Leonardo Padura’s work came into my life almost at the end of 2005, when my first year university class on mathematical analysis elbowed out my very old habit of reading one book after another.
Anton Arrufat’s La noche del aguafiestas and Padura’s tetralogy Cuatro Estaciones were the sole books I could read in six months.
I was captivated by Mario Conde (the main character in the four-novel series by Padura) but I wasn’t interested in continuing with the crime stories dealt with in several Cuban novels or in Leonardo’s other works.
Trotsky appeared later, pregnant with sense, reminding me of passages and images from my childhood: those from books by the Mir and Moscow publishing houses, and the albums of photos of Lenin that once glowed in the courtyard of my elementary school.
But Trotsky’s works especially filled me with arguments during my reality as a university student anxious for answers and solutions.
Trotsky cured me of indifference and filled in the holes in the words “socialism,” “communism” and “revolution.”
Those were words that for me had been ripped apart years earlier by failed experiences and nauseating speeches.
I rushed to get his books and in which it wasn’t difficult to conclude that his story was partly my own – brimful of betrayed revolutions, purges and bureaucrats.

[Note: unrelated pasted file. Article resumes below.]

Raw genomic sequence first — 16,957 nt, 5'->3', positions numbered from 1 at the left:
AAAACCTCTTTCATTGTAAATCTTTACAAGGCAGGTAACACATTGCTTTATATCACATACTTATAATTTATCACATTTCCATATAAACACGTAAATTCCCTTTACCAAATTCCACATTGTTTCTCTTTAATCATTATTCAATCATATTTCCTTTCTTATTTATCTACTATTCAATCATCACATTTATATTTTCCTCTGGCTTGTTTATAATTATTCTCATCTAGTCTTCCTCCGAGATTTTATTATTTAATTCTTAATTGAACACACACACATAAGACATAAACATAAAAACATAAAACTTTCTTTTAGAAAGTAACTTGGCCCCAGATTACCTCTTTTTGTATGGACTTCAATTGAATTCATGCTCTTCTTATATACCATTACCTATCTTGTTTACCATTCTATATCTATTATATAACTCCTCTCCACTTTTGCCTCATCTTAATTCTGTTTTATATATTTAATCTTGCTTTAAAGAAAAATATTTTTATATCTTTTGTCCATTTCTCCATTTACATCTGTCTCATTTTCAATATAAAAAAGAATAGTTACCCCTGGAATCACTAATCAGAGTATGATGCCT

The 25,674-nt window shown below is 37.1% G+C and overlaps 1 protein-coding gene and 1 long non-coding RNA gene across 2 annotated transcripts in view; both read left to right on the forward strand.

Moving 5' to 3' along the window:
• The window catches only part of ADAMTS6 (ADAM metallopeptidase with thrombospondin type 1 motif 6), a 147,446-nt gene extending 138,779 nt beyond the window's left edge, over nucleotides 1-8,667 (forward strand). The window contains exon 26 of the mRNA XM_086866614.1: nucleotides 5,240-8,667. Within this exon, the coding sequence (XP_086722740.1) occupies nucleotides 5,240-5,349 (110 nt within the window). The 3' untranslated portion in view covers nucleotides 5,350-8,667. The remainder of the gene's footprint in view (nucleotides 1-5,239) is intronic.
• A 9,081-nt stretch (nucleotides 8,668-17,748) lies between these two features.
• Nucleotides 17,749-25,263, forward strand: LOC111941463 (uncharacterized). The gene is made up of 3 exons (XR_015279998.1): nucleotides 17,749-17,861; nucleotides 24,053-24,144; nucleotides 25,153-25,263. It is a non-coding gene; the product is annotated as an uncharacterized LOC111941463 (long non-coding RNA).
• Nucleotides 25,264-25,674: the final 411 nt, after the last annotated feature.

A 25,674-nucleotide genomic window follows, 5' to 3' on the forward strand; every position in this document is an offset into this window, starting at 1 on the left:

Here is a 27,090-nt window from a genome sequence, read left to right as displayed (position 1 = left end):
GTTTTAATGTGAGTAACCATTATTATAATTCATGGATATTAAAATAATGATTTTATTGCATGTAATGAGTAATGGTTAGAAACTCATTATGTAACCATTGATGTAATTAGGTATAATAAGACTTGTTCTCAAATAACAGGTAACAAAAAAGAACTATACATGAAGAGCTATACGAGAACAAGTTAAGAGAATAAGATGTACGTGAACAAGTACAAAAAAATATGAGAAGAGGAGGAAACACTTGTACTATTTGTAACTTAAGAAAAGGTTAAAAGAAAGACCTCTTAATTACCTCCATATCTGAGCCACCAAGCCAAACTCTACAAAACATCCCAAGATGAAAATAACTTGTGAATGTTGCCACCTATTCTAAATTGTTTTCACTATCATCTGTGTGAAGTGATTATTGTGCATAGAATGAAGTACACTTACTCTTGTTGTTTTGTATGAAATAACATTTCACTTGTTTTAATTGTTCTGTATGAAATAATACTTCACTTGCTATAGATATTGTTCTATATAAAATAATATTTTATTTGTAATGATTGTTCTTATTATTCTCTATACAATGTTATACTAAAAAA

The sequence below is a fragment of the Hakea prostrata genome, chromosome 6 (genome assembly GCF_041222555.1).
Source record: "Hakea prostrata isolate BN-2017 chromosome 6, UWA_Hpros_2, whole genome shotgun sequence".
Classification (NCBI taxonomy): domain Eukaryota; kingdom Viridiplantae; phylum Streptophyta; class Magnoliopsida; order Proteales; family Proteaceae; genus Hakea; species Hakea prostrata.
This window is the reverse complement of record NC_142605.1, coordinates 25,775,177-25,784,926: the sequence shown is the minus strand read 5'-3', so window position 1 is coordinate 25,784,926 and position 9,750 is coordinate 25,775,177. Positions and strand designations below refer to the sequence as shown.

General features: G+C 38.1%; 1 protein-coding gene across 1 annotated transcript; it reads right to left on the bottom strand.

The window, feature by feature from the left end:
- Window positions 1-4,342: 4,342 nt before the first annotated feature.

Two years ago I found out that Padura had written a book that had Trotsky as one of its characters. I was astonished. Prior to that, I had neatly categorized him as a writer of detective novels.
But my astonishment had other sources. In the first place there was the fact that Leon Trotsky is absent in modern history books that are taught in Cuba. He has been erased, just like Soviet Stalinism erased him.
I was also astonished because what still rings in my ears is the word used by my military instructor in my Defense Preparation course who branded Leon Trotsky as a “traitor” in front of a classroom full of students at my university.
Conscious that the myth of “Trotsky the renegade” is still alive in the minds of many people, I saw the presentation that Padura made of his book on Leon’s murderer delivered at the Casa de las Americas before a packed hall.
Today I finished reading the book. The story that he tells doesn’t bother me, I already knew it.
The publication of El hombre que amaba a los perros (The Man Who Loved Dogs) reminds us about part of our history from when our principal ally was the USSR and we danced to the beat of a Russian polka.
Leonardo Padura’s book is also a way of resuscitating Trotsky by presenting to Cubans the story of a person who was concerned about the workers of the world.
It reveals a man who spoke out against the crimes and abuses of power perpetrated by the Stalinist bureaucracy, but the book also proposes alternatives to revive a decadent society.